Muammar Gaddafi’s jets bombed Libyan rebels on Monday, aiding a
counter-offensive that has pushed insurgents 100 miles eastward in a week, as
France pressed for a no-fly zone “as fast as possible.”
forces say they cleared 'armed gangs' from BregaBBC
crew says beaten, threatened by Libyan forces
government, at first reeling from widespread popular uprisings last month, is
now confident of success.
“We are certain of our victory, whatever the
price,” state TV said.
Government troops took Brega on Sunday, but the
rebels said they had moved back into the important eastern oil terminal town
during the night and surrounded Gaddafi’s forces.
Libyan planes bombed
Ajdabiyah, behind rebel lines, the only sizable town between Brega and the rebel
stronghold of Benghazi. From Ajdabiyah there are roads to Benghazi and to
Tobruk, which could allow Gaddafi’s troops to encircle Benghazi.
now a very real possibility that by the time world powers agree on a response to
the conflict in Libya, Gaddafi’s forces may already have won, some analysts
said. Others said the difficulty Libyan forces had stamping out small numbers of
rebels in the west points to a long, nasty fight when Gaddafi’s troops reach
An internationally enforced no-fly zone would do little to halt
the advance of Gaddafi’s forces because, at decisive moments, they have been
beating the rebels on the ground, not from the air. But when they reach
Benghazi, Gaddafi’s superior firepower is likely to be blunted by the kind of
urban warfare waged first in the city of Zawiyah, just to the west of Tripoli,
and now in Misrata, 200 km. east of the capital.
France is pushing G8
foreign ministers meeting in Paris to agree to action on Libya, and back its
efforts to speed up a UN Security Council decision on imposing a no-fly
France hopes an Arab League request to the council to impose a
no-fly zone will persuade reluctant members to support it. Arab League backing
satisfies one of three conditions set by NATO for it to police Libyan air space,
that of regional support. The other two are proof that its help is needed, and a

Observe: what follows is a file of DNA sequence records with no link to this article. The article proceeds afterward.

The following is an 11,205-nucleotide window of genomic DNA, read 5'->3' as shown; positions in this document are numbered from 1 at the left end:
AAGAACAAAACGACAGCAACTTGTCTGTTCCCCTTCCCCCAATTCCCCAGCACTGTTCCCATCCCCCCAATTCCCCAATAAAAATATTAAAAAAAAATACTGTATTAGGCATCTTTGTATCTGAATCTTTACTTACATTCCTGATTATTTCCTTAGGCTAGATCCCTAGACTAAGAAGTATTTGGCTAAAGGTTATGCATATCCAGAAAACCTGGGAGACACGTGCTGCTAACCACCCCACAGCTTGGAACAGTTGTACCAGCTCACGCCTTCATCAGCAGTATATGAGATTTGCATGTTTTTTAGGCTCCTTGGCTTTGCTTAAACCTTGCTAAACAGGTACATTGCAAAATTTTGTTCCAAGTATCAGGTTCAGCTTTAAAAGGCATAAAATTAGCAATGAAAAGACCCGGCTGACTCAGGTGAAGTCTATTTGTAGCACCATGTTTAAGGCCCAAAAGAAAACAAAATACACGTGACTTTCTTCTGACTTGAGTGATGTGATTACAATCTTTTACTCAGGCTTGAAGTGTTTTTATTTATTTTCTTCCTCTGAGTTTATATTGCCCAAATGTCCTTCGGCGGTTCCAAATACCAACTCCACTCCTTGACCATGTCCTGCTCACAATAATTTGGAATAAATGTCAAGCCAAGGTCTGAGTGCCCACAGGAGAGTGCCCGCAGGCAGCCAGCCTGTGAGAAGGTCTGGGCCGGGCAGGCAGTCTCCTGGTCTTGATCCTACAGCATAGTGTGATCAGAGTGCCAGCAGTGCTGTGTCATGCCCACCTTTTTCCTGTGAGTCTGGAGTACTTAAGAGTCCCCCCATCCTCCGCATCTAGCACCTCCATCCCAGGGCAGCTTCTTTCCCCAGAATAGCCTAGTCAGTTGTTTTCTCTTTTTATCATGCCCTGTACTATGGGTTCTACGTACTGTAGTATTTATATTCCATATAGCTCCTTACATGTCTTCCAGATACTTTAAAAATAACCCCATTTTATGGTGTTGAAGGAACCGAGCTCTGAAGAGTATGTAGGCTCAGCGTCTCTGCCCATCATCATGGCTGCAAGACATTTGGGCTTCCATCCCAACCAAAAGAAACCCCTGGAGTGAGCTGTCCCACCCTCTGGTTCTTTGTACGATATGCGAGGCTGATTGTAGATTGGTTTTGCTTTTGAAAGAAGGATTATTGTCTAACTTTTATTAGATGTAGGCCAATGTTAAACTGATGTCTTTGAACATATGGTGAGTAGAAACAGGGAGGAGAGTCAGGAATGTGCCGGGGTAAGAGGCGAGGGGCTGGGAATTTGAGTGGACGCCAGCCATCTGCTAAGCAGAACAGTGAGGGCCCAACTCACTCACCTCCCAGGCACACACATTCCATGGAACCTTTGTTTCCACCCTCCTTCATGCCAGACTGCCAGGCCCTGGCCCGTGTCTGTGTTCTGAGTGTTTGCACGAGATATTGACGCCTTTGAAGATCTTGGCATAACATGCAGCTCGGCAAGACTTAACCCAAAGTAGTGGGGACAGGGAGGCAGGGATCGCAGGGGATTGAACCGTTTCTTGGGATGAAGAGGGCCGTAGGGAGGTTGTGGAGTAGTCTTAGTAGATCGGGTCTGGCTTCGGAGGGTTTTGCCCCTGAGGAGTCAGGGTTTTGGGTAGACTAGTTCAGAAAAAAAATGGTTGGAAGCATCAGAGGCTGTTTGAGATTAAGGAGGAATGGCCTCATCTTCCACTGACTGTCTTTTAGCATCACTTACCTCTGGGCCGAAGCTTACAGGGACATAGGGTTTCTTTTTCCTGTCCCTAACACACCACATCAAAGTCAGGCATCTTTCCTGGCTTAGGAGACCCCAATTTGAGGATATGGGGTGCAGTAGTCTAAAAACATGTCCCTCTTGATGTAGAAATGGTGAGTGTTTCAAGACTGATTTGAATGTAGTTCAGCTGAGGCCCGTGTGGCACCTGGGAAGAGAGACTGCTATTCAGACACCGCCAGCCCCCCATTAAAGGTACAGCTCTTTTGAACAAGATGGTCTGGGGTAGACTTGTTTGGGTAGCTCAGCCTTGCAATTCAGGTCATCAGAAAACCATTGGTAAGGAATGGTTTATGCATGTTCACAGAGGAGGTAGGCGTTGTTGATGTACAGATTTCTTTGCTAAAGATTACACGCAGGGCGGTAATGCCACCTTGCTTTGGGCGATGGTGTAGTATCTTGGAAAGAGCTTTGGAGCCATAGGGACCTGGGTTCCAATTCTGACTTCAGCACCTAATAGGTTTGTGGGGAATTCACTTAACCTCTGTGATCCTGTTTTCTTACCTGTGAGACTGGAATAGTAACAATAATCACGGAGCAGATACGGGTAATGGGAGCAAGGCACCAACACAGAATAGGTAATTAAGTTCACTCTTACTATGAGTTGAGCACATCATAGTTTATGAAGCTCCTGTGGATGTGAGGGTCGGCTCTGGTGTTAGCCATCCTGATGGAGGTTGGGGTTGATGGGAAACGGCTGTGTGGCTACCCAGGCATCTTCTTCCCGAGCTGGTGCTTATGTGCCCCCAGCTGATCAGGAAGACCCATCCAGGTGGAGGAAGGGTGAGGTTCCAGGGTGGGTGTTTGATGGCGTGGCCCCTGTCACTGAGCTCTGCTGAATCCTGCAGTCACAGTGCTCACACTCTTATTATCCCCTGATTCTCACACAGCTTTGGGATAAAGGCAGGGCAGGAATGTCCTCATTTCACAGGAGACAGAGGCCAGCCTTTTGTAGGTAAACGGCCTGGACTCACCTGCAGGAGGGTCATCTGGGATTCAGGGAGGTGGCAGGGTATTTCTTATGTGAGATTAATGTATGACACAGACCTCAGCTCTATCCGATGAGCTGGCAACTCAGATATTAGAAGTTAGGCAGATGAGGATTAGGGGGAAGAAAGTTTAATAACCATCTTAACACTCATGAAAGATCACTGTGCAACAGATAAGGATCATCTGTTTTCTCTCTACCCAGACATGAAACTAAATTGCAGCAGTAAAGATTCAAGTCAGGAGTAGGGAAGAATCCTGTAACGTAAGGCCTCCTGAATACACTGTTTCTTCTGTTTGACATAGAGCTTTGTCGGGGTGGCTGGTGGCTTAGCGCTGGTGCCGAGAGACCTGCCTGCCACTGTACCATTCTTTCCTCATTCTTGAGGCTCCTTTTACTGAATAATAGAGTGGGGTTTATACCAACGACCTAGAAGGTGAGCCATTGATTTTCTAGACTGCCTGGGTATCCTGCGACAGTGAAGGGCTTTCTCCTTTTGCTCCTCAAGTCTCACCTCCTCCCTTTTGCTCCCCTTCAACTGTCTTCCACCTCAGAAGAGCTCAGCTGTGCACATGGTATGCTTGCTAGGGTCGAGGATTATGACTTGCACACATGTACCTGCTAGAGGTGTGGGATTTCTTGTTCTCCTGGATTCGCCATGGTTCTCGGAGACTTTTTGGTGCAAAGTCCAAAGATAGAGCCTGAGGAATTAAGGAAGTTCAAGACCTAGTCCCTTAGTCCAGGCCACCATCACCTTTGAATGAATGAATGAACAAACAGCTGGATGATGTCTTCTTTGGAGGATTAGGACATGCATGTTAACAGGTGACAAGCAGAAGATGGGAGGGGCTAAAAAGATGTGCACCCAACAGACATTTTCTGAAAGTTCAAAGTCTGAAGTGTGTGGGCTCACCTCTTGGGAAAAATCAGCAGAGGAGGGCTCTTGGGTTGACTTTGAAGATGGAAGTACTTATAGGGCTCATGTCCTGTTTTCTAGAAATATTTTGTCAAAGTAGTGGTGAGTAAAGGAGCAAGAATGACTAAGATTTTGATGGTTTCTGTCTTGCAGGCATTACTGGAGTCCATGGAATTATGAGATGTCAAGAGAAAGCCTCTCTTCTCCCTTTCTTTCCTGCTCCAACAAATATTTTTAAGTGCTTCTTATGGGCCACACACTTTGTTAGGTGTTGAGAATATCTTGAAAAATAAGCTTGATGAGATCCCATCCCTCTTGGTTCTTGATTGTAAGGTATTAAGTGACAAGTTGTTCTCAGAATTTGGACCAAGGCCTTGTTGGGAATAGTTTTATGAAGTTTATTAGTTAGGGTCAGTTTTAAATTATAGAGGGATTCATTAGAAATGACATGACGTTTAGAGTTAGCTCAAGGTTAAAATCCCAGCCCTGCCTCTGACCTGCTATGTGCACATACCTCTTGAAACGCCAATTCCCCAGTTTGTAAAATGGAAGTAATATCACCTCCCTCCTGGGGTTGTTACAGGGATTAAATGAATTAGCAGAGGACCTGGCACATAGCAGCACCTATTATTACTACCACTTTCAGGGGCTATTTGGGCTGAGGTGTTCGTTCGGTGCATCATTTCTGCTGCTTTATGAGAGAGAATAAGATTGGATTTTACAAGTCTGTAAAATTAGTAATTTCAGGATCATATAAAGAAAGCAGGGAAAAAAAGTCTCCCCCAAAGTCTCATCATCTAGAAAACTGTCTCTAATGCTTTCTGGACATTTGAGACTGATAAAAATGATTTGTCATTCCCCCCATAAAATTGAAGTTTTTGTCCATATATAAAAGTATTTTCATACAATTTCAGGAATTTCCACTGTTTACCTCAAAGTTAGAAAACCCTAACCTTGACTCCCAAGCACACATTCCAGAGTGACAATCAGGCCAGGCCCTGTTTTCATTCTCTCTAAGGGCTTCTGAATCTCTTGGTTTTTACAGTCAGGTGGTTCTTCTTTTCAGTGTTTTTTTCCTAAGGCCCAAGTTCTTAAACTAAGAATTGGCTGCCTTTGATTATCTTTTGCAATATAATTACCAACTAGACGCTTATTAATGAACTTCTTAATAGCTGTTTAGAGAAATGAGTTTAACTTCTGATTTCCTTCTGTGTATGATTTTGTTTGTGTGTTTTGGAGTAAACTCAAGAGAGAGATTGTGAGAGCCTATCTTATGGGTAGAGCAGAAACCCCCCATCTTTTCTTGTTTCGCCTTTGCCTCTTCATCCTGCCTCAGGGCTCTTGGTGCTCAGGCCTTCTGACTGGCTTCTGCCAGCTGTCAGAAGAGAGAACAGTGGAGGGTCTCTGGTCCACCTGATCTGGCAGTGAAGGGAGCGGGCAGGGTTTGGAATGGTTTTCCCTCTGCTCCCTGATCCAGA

Security Council resolution.
News of humanitarian suffering or atrocities
could persuade more powers that help is needed and also spur Security Council
action. But while Human Rights Watch has reported a wave of arbitrary arrests
and disappearances in Tripoli, hard evidence is so far largely
“Everyone here is puzzled as to how many casualties the
international community judges to be enough for them to help. Maybe we should
start committing suicide to reach the required number,” said rebel spokesman
Essam Gheriani in Benghazi.
“It is shameful,” he said. “We are hoping
today for some development such as a resolution” at the Security
In New York, the Security Council began discussing a nofly zone
on Monday, though not yet a draft resolution.
French UN Ambassador Gerard
Araud told reporters that Lebanon, the sole Arab member of the council, would
play a key role in negotiations on a draft resolution, but declined to comment
over whether it might be too late for a no-fly zone. France was the first
country to recognize the rebel government as Libya’s legitimate
If the Security Council does endorse a no-fly zone,
enforcing it will fall largely to the United States, which has yet to decide
whether to back the measure.
“That is a decision, a political decision
ultimately, that has not been taken,” Pentagon Press Secretary Geoff Morrell
told MSNBC television. He added that a no-fly zone was still, however, an option
Russia and China are even less enthusiastic, but UN
diplomats said they would have difficulty vetoing a no-fly zone when the Arab
League had requested it and may instead abstain.
US Secretary of State
Hillary Clinton left Washington on Sunday for Paris; later in the week she will
hold the first cabinet-level US talks with the Libyan opposition and discussions
on democratic reform with transitional leaders in post-revolt Egypt and
As the diplomatic wrangling continues, Gaddafi’s tanks and
planes have proved more than a match for the rag-tag rebel force, especially in
the flat desert terrain in between major towns, pushing them back some 150 km.
since the counterattack began on March 6.
Rebels say the government
assaults follow a pattern: First warplanes attack, striking fear into rebel
ranks, then comes a rolling artillery barrage as ground troops move in, some of
them landing from the sea.
While advancing east, government forces have
also moved to crush pockets of resistance left in the west.
troops attacked Zuwarah on Monday, a small town 100 km. west of
Four people were killed. A Zuwarah resident said pro- Gaddafi
forces had entered the western town in tanks and were fighting their way toward
“I can see the tanks from where I am now, and they are around
500 meters from the center of Zuwarah,” Tarek Abdullah told Reuters by
“There are still clashes, but I think soon the whole town will
fall into their hands.”
Residents had earlier reported intensified
shelling that sent many people running from their houses for safety because they
were also being hit.
The only major city held by insurgents outside the
east is Misrata. Rebels and residents there say an assault on the city has been
held up by infighting within the ranks of the besieging government
The UN human rights office urged the international community to
move quickly to protect Libyan civilians from violence.
of Colonel Gaddafi... has chosen to attack civilians with massive,
indiscriminate force,” deputy high commissioner Kyung-wha Kang said in a speech.
“The responsibility to protect them now falls on the international community.”